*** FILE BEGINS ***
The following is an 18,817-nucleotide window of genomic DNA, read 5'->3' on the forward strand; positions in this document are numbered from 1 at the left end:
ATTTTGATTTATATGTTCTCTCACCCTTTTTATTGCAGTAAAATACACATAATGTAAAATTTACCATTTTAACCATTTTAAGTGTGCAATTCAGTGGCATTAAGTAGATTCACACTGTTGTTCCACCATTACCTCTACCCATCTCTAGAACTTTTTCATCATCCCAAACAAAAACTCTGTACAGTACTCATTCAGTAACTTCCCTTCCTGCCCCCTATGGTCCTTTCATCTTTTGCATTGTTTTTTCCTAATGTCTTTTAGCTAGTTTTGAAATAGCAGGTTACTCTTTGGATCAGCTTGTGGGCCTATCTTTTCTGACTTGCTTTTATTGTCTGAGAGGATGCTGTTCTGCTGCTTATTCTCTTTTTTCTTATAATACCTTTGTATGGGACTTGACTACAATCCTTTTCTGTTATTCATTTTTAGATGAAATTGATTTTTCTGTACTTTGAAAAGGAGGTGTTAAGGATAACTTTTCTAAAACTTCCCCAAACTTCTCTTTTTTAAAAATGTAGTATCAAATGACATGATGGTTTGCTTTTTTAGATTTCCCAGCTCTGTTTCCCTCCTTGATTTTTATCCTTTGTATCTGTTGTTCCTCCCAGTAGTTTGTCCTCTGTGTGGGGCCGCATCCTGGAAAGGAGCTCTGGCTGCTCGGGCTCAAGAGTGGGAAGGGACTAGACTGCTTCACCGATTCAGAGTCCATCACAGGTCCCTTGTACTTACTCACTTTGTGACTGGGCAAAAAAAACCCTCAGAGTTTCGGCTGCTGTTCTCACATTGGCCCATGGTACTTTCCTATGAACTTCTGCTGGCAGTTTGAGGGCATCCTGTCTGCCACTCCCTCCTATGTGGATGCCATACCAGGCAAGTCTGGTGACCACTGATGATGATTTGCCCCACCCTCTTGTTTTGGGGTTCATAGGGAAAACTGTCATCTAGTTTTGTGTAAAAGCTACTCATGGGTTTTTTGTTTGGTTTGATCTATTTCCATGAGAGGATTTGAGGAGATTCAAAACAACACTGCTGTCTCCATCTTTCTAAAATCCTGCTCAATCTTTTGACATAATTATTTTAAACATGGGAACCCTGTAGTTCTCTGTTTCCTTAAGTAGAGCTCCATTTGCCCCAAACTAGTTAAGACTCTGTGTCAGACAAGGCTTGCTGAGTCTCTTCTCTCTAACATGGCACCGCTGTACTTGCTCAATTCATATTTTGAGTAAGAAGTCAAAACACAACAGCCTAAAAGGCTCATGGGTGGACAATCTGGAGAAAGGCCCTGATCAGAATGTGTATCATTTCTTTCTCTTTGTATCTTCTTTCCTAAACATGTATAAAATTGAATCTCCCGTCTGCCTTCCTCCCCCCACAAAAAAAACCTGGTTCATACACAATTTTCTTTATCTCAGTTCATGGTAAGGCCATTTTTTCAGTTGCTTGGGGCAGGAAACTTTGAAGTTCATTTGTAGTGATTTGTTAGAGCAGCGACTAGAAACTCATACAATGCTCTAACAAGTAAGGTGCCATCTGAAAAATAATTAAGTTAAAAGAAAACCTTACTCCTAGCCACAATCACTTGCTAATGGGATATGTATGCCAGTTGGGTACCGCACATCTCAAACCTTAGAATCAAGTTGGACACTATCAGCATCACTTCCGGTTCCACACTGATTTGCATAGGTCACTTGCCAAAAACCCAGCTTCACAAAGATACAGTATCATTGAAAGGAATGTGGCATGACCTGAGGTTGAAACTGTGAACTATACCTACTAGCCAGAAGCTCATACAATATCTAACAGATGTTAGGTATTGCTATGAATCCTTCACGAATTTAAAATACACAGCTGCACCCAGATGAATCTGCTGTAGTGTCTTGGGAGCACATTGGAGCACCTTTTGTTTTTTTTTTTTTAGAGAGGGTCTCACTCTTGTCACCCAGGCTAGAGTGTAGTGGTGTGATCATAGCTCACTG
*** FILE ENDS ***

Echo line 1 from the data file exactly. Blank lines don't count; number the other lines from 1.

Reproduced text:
The following is an 18,817-nucleotide window of genomic DNA, read 5'->3' on the forward strand; positions in this document are numbered from 1 at the left end: